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Genus Megoura

Vetch aphids

On this page: Genus Megoura  Megoura viciae 

Genus Megoura [Macrosiphini]

Medium to large aphids, the adult viviparae of which may be winged or wingless. Head with well-developed antennal tubercles, the inner faces of which are smooth and broadly divergent. Siphunculi somewhat swollen in middle, and either entirely black or dusky with black apices.

About 7 species feeding on members of the bean family (Fabaceae). They have a sexual stage in the life cycle overwintering as eggs, but there is no host alternation. They are not attended by ants. One species is an important vector of bean viruses which result in considerable yield loss.


Megoura viciae (Vetch aphid)

These are large mostly green aphids. The head and antennae are black, the latter being longer than the body. The prothorax is black, much narrower than the body which is green and globular. Black crescent-shaped sclerites are present in front of the siphunculi which are black and swollen in the middle, and about the same length as the cauda. The legs and cauda are also black.


The vetch aphid does not host alternate but spends it entire life cycle on leguminous plants, especially vetch, peas and broad beans. Eggs are laid at the base of vetch or pea plants and hatch in spring. Populations build up and after three generations winged forms are produced which disperse to other plants. Aphids generally move to the seed pods in autumn.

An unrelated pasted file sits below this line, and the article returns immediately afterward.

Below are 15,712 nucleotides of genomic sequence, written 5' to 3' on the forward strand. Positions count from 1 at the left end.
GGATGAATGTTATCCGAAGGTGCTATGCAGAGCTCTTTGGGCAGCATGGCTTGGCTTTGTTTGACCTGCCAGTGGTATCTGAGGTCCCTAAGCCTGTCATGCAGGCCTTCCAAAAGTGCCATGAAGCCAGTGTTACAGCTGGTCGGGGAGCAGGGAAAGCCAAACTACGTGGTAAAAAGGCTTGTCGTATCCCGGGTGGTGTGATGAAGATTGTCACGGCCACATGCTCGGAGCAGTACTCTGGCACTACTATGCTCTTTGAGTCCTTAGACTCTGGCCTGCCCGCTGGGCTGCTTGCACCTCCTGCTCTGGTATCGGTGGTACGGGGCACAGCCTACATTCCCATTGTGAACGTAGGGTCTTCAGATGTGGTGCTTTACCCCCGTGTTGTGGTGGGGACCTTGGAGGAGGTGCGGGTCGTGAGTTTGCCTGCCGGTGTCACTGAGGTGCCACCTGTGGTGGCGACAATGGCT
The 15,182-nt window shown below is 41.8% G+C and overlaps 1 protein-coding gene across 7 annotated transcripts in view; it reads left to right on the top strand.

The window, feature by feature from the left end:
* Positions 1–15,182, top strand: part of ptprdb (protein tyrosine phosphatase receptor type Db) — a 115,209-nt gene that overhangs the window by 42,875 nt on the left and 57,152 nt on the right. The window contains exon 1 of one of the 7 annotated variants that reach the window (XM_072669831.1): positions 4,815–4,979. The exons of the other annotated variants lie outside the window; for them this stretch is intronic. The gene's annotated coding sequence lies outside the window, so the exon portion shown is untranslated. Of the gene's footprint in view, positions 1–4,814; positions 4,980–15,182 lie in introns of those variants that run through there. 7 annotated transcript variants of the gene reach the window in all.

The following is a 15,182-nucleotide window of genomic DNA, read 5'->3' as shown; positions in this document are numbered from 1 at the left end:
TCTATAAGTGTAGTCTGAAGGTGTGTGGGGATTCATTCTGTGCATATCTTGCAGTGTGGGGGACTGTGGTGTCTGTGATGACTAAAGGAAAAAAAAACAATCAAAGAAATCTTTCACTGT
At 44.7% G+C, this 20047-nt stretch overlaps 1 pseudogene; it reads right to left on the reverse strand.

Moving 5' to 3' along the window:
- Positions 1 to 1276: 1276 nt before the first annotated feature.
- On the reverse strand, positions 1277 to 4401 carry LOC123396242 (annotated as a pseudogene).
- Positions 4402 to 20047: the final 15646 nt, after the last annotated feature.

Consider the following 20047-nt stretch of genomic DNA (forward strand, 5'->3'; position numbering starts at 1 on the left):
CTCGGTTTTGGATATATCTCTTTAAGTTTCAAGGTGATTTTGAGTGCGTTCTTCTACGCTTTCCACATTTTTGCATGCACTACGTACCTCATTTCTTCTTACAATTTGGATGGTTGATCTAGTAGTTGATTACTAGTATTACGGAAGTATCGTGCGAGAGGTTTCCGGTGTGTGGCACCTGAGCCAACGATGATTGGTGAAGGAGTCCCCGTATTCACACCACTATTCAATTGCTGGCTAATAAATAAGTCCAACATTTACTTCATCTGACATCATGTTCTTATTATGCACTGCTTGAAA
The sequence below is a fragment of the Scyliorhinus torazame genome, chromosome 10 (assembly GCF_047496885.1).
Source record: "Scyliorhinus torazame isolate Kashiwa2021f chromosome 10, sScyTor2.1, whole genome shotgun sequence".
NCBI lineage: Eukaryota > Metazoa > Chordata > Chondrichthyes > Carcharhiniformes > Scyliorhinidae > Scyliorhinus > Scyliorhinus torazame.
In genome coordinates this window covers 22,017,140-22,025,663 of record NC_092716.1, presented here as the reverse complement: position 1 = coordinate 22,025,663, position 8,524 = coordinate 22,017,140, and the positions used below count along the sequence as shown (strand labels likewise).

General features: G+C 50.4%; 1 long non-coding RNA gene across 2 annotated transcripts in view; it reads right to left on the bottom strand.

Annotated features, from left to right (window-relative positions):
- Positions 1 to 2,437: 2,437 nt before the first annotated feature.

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We have made provisional identifications from high resolution photos of living specimens, along with host plant identity. In the great majority of cases, identifications have been confirmed by microscopic examination of preserved specimens. We have used the keys and species accounts of Blackman & Eastop (1994)  and Blackman & Eastop (2006)  supplemented with Blackman (1974) , Stroyan (1977) , Stroyan (1984) , Blackman & Eastop (1984) , Heie (1980-1995) , Dixon & Thieme (2007)  and Blackman (2010) . We fully acknowledge these authors as the source for the (summarized) taxonomic information we have presented. Any errors in identification or information are ours alone, and we would be very grateful for any corrections. For assistance on the terms used for aphid morphology we suggest the figure  provided by Blackman & Eastop (2006).

Useful weblinks 


  •  Blackman, R.L. & Eastop, V.F. (2006). Aphids on the world's herbaceous plants and shrubs. Vols 1 and 2. John Wiley & Sons.